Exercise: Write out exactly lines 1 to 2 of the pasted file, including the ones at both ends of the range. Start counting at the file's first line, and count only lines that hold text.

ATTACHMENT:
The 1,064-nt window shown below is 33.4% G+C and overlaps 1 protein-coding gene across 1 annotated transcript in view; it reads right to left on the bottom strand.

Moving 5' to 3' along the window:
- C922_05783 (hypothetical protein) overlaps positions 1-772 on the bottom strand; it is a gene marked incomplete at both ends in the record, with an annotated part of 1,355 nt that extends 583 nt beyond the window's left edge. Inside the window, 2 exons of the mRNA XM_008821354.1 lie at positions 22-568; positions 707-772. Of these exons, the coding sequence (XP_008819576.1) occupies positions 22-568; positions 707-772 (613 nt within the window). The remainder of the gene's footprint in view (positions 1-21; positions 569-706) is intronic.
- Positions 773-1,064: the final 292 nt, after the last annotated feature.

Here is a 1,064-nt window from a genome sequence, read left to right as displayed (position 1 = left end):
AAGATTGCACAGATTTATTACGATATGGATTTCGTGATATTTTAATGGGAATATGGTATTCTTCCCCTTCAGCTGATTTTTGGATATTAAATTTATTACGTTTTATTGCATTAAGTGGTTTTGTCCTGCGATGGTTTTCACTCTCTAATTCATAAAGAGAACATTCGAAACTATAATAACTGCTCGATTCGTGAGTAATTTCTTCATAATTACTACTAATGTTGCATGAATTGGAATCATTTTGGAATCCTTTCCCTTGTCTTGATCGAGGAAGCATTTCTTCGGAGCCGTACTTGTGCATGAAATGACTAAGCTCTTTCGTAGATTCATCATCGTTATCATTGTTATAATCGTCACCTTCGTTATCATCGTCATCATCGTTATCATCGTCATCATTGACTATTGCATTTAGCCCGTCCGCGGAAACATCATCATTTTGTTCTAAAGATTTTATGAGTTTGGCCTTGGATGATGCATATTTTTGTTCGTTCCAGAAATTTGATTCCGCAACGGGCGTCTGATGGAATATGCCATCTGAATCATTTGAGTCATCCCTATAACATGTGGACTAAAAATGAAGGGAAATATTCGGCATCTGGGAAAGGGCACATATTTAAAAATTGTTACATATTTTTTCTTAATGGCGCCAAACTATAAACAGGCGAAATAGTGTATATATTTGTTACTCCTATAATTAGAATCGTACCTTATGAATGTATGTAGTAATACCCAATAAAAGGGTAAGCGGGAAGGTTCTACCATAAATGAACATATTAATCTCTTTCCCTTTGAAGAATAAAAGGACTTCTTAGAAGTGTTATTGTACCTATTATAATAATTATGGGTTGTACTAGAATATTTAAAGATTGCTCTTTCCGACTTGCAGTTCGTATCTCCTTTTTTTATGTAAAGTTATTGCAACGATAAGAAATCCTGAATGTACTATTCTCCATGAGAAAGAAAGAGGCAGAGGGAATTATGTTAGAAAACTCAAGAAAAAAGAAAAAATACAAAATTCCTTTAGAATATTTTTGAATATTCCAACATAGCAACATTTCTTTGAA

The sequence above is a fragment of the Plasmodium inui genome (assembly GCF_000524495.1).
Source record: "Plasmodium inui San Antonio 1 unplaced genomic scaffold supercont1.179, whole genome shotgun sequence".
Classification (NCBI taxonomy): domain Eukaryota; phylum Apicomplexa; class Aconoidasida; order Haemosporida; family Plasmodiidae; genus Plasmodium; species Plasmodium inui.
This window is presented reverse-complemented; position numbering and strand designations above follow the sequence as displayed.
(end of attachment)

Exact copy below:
The 1,064-nt window shown below is 33.4% G+C and overlaps 1 protein-coding gene across 1 annotated transcript in view; it reads right to left on the bottom strand.

Moving 5' to 3' along the window: